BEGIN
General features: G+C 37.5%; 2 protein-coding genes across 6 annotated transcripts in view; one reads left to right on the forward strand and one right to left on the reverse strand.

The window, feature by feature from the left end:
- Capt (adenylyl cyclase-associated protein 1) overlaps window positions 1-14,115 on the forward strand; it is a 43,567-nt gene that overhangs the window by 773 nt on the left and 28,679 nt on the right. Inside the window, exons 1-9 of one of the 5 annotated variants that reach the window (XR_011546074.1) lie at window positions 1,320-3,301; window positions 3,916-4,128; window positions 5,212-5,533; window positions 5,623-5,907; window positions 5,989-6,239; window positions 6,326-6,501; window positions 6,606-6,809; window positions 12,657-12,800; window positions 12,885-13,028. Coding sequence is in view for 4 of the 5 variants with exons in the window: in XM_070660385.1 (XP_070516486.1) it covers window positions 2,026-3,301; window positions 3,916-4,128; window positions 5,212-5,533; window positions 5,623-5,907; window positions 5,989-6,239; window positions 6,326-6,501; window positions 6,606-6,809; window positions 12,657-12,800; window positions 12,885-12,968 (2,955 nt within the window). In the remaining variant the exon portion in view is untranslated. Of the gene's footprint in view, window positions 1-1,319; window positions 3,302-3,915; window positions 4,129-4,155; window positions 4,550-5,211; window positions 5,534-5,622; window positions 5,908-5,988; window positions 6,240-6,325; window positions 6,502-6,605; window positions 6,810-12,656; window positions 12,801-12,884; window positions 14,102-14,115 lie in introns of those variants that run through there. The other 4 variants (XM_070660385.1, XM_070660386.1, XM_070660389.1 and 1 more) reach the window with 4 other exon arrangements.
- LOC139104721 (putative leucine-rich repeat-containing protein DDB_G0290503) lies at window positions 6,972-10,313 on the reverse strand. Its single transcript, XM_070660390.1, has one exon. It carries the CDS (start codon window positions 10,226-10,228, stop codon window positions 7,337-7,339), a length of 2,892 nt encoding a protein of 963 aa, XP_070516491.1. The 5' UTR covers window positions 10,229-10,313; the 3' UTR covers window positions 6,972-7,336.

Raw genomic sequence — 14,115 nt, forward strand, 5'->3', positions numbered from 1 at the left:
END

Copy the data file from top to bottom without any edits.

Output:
General features: G+C 37.5%; 2 protein-coding genes across 6 annotated transcripts in view; one reads left to right on the forward strand and one right to left on the reverse strand.

The window, feature by feature from the left end:
- Capt (adenylyl cyclase-associated protein 1) overlaps window positions 1-14,115 on the forward strand; it is a 43,567-nt gene that overhangs the window by 773 nt on the left and 28,679 nt on the right. Inside the window, exons 1-9 of one of the 5 annotated variants that reach the window (XR_011546074.1) lie at window positions 1,320-3,301; window positions 3,916-4,128; window positions 5,212-5,533; window positions 5,623-5,907; window positions 5,989-6,239; window positions 6,326-6,501; window positions 6,606-6,809; window positions 12,657-12,800; window positions 12,885-13,028. Coding sequence is in view for 4 of the 5 variants with exons in the window: in XM_070660385.1 (XP_070516486.1) it covers window positions 2,026-3,301; window positions 3,916-4,128; window positions 5,212-5,533; window positions 5,623-5,907; window positions 5,989-6,239; window positions 6,326-6,501; window positions 6,606-6,809; window positions 12,657-12,800; window positions 12,885-12,968 (2,955 nt within the window). In the remaining variant the exon portion in view is untranslated. Of the gene's footprint in view, window positions 1-1,319; window positions 3,302-3,915; window positions 4,129-4,155; window positions 4,550-5,211; window positions 5,534-5,622; window positions 5,908-5,988; window positions 6,240-6,325; window positions 6,502-6,605; window positions 6,810-12,656; window positions 12,801-12,884; window positions 14,102-14,115 lie in introns of those variants that run through there. The other 4 variants (XM_070660385.1, XM_070660386.1, XM_070660389.1 and 1 more) reach the window with 4 other exon arrangements.
- LOC139104721 (putative leucine-rich repeat-containing protein DDB_G0290503) lies at window positions 6,972-10,313 on the reverse strand. Its single transcript, XM_070660390.1, has one exon. It carries the CDS (start codon window positions 10,226-10,228, stop codon window positions 7,337-7,339), a length of 2,892 nt encoding a protein of 963 aa, XP_070516491.1. The 5' UTR covers window positions 10,229-10,313; the 3' UTR covers window positions 6,972-7,336.

Raw genomic sequence — 14,115 nt, forward strand, 5'->3', positions numbered from 1 at the left: